Suppose we have a cylinder on an inclined plane of mass $m$ and radius $R$ moving without sliding (so that $\varepsilon = a/R$). Why is the friction $F$ causing the circular motion sometimes lower than $F' = f \cdot N$, where $N$ is a normal force and $f$ the friction coefficient? ($F \le f \cdot N$)
Draw a free body diagram for the object. You will see that this friction $F$ is the only force that attacks at the edge. This is the only force that gives a torque.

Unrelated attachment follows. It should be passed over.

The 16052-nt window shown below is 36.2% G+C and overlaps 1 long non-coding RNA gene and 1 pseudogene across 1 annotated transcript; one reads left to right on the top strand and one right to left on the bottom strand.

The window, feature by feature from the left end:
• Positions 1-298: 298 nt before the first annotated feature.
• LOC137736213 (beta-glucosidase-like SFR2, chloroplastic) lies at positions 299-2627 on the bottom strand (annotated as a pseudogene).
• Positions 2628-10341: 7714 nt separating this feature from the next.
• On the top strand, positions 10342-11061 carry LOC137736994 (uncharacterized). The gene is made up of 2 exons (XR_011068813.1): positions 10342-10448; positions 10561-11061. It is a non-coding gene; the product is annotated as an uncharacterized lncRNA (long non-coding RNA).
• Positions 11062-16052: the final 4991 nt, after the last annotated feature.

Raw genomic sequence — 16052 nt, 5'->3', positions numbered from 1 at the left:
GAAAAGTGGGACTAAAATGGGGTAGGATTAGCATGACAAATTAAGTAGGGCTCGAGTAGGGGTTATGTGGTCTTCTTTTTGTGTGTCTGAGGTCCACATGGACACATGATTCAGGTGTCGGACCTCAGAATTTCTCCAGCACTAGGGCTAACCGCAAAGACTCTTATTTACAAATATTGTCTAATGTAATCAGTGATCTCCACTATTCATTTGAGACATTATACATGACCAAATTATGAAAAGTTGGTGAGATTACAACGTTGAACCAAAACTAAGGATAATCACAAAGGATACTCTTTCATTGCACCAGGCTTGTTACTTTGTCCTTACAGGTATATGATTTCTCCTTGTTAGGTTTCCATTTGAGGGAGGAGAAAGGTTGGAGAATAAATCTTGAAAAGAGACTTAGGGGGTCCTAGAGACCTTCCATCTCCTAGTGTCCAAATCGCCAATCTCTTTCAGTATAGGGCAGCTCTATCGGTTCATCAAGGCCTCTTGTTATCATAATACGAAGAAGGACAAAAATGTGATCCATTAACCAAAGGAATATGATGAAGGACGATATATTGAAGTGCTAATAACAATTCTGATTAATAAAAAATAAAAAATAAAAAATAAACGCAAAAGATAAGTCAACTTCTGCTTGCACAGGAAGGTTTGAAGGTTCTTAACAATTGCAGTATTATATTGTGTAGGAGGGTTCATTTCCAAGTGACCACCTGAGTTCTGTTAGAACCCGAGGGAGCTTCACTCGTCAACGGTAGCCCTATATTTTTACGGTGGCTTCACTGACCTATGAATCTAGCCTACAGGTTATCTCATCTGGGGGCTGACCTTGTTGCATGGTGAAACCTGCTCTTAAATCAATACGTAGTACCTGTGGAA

Since it isn't balanced by any other torques, this is the reason for the accelerating rotation.
The size of this force $F$ doesn't matter - as long as it exists, it will cause a torque.